• Billing for services not performed: Perhaps the most straightforward, yet surprisingly common manner in which the Government is defrauded is by being billed for services or products that were never provided to patients. A related method of fraud, and a basis for FCA cases, is “upcoding” – billing the Government for a more complex and expensive procedure than that which was actually performed.
  • Medically unnecessary services: Another common basis for FCA cases is knowingly charging Medicare and Medicaid for medical procedures and services that simply are not medically necessary.
  • Providing inadequate services or products: Billing Medicare or Medicaid for inferior or inadequate services or products can also give rise to an FCA case.
  • Kickbacks: The use of kickbacks to secure lucrative Government-funded healthcare business was recently described by a Department of Justice attorney as “a growth industry.” Both direct and indirect kickback arrangements are illegal under state and federal law, and can give rise to FCA violations.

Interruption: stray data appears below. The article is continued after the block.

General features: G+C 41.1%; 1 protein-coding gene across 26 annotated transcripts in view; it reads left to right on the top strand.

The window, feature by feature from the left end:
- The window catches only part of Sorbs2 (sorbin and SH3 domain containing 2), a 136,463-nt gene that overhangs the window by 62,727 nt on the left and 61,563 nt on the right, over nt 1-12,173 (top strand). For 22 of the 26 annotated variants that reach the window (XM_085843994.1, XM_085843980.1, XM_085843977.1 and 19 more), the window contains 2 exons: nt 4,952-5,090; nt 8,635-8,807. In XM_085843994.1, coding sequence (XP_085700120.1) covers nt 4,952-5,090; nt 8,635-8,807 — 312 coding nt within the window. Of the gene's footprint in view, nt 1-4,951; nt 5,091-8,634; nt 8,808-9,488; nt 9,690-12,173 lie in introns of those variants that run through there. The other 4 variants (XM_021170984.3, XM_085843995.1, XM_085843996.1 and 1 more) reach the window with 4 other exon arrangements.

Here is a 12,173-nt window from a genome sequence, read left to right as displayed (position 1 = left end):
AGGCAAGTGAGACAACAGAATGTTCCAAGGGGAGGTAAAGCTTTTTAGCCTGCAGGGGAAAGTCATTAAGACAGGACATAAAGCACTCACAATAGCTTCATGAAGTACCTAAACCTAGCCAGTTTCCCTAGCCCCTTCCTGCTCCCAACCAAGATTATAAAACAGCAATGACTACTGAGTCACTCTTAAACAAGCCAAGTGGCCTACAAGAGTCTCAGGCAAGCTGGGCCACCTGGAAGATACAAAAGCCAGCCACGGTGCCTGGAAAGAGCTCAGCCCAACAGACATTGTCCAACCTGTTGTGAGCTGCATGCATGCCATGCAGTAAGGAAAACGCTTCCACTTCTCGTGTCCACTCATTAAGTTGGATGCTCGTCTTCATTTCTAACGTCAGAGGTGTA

• Discriminatory billing: Another common basis for FCA claims is discriminatory billing; i.e., billing Medicare and Medicaid far more for services and products than is billed to other customers.

Recent Developments in Healthcare Fraud FCA Litigation
The following cases, settlements and decisions exemplify some of the issues highlighted above:

AWP Litigation, MDL No. 1456 (D. Mass.): In the massive Average Wholesale Price (“AWP”) Litigation, a relator, representing by plaintiffs’ firms including Cotchett, Pitre & McCarthy, has brought claims against major pharmaceutical companies for inflating pricing information for certain drugs, which caused the Medicaid program to make substantial overpayments. The case covers tens of millions of Medicaid transactions, and almost 1400 drugs.

In one of the most recent and important decisions in the case, Judge Patti B. Saris, of the District of Massachusetts, confirmed that even under the pre-amendment FCA, the Government’s complaint-in-intervention relates back to the filing of the Relator’s complaint. See United States v. Actavis Mid Atlantic LLC, MDL No. 1456, Civil Action No. 08-CV-10852-PBS, 2009 U.S. Dist. LEXIS 92945, at *24-*31 (Oct. 2, 2009 D. Mass).